Therefore, from a legal standpoint, an employee's absence seems likely to be the same whether the absence is for the purposes of being involved in the protests or for some entirely unrelated personal activity. However, any prudent employer will always take into account all the relevant circumstances. The context and potential publicity surrounding any decision will always be a key factor.
At a basic level, if the absence has not been agreed with the employer and is therefore unauthorised, there is no obligation for the employer to pay the employee. The normal contractual position is that an employee is paid for performing services. In addition, simply failing to turn up for work and not notifying an employer is likely to amount to a breach of the employee's employment contract and subject to appropriate disciplinary action including potential dismissal.
The Employee's Responsibility
Employers need to carefully consider their strategy and then communicate clearly to staff what is expected of them in sometimes unexpected situations.
Employees are entitled to spend their time outside of work as they choose. However, it is important to remember that even "off-duty" activities may be relevant to an employer if that employee's conduct out of work has an impact on the reputation of his or her employer.
Any absence from work should be approved in the usual way and unapproved absence is likely to result in deductions from an employee's wages and potential disciplinary action.
Employees are, of course, entitled to take their annual leave or other approved absence, so long as they comply with the relevant company processes and procedures.
Contingency planning often takes second place to the immediate needs of business. However, investing time in communicating clear expectations of employee behaviour in a given situation can avoid complicated issues when the unexpected does occur.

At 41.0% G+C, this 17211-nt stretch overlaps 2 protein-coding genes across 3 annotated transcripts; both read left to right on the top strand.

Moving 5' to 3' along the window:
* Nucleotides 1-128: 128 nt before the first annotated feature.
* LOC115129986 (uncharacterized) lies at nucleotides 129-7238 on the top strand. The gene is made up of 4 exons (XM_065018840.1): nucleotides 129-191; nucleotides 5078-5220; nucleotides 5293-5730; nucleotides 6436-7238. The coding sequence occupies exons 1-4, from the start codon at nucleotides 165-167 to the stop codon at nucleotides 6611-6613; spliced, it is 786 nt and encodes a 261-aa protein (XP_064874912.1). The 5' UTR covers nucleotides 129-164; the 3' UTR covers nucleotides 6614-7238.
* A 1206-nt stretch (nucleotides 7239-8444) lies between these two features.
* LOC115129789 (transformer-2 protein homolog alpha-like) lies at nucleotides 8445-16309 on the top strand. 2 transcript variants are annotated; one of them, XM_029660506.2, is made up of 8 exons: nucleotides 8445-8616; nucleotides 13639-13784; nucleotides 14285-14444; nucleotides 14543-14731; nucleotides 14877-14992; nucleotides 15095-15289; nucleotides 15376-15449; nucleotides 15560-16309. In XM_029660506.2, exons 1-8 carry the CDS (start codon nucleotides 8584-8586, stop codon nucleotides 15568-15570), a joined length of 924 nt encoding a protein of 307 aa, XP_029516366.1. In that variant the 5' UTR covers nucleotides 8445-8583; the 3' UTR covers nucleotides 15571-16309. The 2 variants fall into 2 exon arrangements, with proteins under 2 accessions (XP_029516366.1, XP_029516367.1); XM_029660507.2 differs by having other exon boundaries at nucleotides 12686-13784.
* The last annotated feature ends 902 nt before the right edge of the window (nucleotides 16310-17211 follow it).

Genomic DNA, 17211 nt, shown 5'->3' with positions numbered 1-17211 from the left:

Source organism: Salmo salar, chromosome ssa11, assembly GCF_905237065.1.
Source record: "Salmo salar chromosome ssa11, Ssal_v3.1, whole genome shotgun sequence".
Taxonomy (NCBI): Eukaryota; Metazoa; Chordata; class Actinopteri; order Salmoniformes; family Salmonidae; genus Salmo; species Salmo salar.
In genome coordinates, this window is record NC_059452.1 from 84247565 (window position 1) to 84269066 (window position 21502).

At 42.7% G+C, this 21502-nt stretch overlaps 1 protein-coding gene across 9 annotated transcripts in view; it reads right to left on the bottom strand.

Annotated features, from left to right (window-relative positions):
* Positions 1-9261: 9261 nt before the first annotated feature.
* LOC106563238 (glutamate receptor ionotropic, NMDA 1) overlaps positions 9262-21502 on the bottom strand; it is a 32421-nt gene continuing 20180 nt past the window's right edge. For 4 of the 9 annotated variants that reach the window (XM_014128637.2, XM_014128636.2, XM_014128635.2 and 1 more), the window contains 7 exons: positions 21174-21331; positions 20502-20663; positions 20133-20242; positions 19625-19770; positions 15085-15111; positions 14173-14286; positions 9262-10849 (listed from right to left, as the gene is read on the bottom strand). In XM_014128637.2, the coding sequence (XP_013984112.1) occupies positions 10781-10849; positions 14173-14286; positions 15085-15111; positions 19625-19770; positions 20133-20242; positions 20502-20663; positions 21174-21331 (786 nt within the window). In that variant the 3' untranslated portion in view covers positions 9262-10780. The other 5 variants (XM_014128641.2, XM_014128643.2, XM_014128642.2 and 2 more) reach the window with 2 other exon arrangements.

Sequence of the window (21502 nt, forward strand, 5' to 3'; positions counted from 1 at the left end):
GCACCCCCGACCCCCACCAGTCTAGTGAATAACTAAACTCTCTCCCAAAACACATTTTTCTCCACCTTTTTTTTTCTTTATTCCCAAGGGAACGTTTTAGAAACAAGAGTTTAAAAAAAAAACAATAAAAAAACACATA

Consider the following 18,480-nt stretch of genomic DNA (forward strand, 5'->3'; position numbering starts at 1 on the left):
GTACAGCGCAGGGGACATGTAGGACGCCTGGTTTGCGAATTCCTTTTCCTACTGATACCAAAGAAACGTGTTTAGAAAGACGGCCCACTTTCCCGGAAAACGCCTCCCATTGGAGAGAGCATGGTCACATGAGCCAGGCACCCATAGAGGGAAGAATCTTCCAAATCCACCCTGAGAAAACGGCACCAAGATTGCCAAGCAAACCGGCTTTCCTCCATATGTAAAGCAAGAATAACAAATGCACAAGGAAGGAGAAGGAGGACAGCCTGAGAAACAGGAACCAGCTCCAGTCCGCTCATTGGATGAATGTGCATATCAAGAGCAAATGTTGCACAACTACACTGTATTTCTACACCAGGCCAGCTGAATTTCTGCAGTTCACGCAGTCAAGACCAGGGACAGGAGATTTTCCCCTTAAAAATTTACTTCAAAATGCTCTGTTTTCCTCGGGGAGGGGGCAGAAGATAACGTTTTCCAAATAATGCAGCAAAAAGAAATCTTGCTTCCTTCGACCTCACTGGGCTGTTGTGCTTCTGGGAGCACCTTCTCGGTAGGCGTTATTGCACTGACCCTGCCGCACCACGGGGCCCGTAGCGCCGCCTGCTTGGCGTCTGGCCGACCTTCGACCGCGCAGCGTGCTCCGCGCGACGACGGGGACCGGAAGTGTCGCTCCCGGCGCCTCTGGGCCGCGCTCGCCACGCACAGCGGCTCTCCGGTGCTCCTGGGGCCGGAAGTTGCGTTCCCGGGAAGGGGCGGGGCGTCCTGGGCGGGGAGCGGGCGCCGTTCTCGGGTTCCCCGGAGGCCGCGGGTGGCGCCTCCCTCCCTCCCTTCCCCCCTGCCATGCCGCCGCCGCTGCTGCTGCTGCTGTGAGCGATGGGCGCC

Arrests and Social Media
The police are reported to have made numerous arrests for unlawful assembly (nearly 50 persons for the protests in Sheung Wan alone on 28 July). With social media being a primary source of news for the protests, various media have been circulated which appeared to depict protestors engaging in potentially unlawful conduct. What should employers do if their employees are seen to be engaging in unlawful conduct or are arrested?
As participation in protests is a personal activity, this is always a tricky issue. It would be wise for employers to base any decisions, including disciplinary action and dismissal, pursuant to normal protocols applicable to outside work events, for example where the employee's conduct casts doubt on his/her ability to perform job duties (e.g. dishonesty or causing physical harm to others) or the reputation of the employer is potentially tarnished by the conduct of the individual albeit outside of the workplace. Given that social media posts and arrests alone are rarely conclusive of criminality; it is prudent for employers to thoroughly investigate the incidents before making any decisions.
The extradition law and mass protests have been a source of intense debate not only between the government and citizens, but also amongst the people themselves.
Employees have the freedom to discuss their political views, and some political chit-chat by the water cooler is generally harmless. With that being said, employers have the responsibility to ensure a comfortable work environment, and may have to step in if the discussions create animosity or involve bullying.